The CESD participated in the forum, “Why GSP is Essential for Decent Work and Industrial Peace”, where The CESD’s Executive Director, Dr. Zaw Oo, gave a presentation demonstrating evidence as to why the Generalised System of Preferences (GSP) is essential for Myanmar’s continued sustenance in socio-economic reforms and development. The forum was organised by the UMFCCI-Union of Myanmar Federation of Chambers of Commerce and Industry and Ctum Myanmar (Confederation of Trade Unions of Myanmar), with the objective of discussing possible consequences of GSP withdrawal and counter-arguments for it to remain.


In July 2013, the Council and the European Parliament lifted all sanctions against Myanmar, and re-administered the GSP agreement. The then EU Trade Commissioner Karel De Gucht said: “This has the potential to make a huge difference to the country’s economic development and to bring real benefits to the people there.” In 2013, the then Myanmar government introduced a series of new labour laws, including the minimum wage law as well as the workers’ rights to organise trade unions throughout the country.  It also persuaded the private sector to negotiate with the unions to enforce the minimum wage among other such developments. Eventual tripartite negotiations on the setting of the minimum wage were institutionalised further for the country to catch up with internationally-recognised workers rights.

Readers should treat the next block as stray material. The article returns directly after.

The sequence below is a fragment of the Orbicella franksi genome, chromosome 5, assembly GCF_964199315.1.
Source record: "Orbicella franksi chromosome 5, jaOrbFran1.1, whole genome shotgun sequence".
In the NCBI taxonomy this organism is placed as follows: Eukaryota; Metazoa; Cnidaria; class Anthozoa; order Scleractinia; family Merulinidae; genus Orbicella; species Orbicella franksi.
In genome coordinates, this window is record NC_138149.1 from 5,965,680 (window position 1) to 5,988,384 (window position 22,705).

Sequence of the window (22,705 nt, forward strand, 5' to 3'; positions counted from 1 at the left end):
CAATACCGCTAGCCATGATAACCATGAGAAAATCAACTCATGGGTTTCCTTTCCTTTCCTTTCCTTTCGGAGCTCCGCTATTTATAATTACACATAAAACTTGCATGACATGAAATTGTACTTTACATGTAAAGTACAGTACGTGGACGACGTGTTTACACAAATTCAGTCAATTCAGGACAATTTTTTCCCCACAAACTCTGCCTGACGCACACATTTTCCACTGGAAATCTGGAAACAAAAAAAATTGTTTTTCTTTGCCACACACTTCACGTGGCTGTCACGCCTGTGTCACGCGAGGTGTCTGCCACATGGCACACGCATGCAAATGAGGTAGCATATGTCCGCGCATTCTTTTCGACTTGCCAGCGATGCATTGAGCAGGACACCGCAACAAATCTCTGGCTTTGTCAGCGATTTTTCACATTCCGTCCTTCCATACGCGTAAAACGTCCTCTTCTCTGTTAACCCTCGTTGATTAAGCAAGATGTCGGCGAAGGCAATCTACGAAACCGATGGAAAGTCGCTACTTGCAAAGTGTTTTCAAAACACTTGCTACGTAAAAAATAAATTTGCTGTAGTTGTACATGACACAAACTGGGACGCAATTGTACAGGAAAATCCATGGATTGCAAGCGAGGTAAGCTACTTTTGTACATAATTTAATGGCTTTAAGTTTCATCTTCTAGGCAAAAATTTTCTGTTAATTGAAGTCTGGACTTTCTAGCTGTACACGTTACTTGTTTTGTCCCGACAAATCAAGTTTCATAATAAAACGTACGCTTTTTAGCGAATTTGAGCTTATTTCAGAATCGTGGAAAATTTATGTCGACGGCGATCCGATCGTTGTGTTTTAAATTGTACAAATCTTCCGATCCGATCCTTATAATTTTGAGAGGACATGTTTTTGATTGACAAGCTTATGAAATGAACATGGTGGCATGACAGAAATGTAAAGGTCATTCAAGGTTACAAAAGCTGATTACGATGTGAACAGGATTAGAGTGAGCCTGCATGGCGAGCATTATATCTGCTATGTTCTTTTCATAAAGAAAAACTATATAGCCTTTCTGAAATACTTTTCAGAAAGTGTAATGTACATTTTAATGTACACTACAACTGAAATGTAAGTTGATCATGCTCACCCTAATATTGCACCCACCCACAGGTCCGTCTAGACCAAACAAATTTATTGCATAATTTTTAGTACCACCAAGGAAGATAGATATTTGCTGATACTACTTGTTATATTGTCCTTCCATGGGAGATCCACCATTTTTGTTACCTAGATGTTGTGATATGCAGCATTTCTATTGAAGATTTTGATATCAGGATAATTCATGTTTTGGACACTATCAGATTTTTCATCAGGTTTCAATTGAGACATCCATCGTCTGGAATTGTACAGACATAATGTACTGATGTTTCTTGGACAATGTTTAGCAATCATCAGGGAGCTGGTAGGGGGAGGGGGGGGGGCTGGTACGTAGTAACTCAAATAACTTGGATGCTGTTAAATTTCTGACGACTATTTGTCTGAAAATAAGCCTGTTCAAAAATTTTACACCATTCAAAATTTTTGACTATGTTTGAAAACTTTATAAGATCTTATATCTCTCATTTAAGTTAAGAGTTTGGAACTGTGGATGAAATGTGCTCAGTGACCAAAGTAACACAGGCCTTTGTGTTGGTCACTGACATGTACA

The GSP / Everything But Arms (EBA) arrangement provides tax-free market access for Myanmar products destined for the EU market, which has benefited the garment and food-processing sectors. However, the EU trade Mission visited Myanmar at the end of 2018, concluding that there is a possibility that the EU withdraws these benefits from Myanmar. The EU Commissioner for Trade, Cecilia Malmström, stated in October that “We are not yet at the cliff edge and there is still time for Cambodia and Myanmar to draw themselves back from the brink. However, the consequences of the course that these countries are on are now clearly in sight.”

The objective of the forum was to explore the ramifications of the GSP’s withdrawal, the benefits that it provides, and to strategise towards uniform and coherent response that includes multiple stakeholders – employers, employees, trade unions, as well as Myanmar NGOs and INGOs. At the end of event, the UMFCCI, CTUM, & MICS – TUsF – Myanmar (Myanmar Industries Craft and Services Trade Union), with support from businesses and trade unions, released a joint statement that was ratified during the day’s proceedings. The joint statement can be found here.